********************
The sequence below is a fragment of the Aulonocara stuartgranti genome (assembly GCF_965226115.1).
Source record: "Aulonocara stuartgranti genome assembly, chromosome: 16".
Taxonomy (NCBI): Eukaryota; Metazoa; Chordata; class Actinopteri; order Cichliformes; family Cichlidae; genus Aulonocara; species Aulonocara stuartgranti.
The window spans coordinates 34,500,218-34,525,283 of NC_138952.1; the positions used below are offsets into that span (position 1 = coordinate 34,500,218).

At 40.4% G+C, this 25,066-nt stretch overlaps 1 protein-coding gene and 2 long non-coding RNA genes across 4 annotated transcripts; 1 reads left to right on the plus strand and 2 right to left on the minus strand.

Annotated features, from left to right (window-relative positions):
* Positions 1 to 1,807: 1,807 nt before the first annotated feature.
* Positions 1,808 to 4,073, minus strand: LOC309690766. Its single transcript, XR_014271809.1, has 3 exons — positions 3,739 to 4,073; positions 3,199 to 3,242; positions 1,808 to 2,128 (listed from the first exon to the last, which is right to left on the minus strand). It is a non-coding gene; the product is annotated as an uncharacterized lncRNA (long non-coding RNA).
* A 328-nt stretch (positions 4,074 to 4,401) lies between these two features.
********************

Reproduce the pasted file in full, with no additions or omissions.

The sequence below is a fragment of the Aulonocara stuartgranti genome (assembly GCF_965226115.1).
Source record: "Aulonocara stuartgranti genome assembly, chromosome: 16".
Taxonomy (NCBI): Eukaryota; Metazoa; Chordata; class Actinopteri; order Cichliformes; family Cichlidae; genus Aulonocara; species Aulonocara stuartgranti.
The window spans coordinates 34,500,218-34,525,283 of NC_138952.1; the positions used below are offsets into that span (position 1 = coordinate 34,500,218).

At 40.4% G+C, this 25,066-nt stretch overlaps 1 protein-coding gene and 2 long non-coding RNA genes across 4 annotated transcripts; 1 reads left to right on the plus strand and 2 right to left on the minus strand.

Annotated features, from left to right (window-relative positions):
* Positions 1 to 1,807: 1,807 nt before the first annotated feature.
* Positions 1,808 to 4,073, minus strand: LOC309690766. Its single transcript, XR_014271809.1, has 3 exons — positions 3,739 to 4,073; positions 3,199 to 3,242; positions 1,808 to 2,128 (listed from the first exon to the last, which is right to left on the minus strand). It is a non-coding gene; the product is annotated as an uncharacterized lncRNA (long non-coding RNA).
* A 328-nt stretch (positions 4,074 to 4,401) lies between these two features.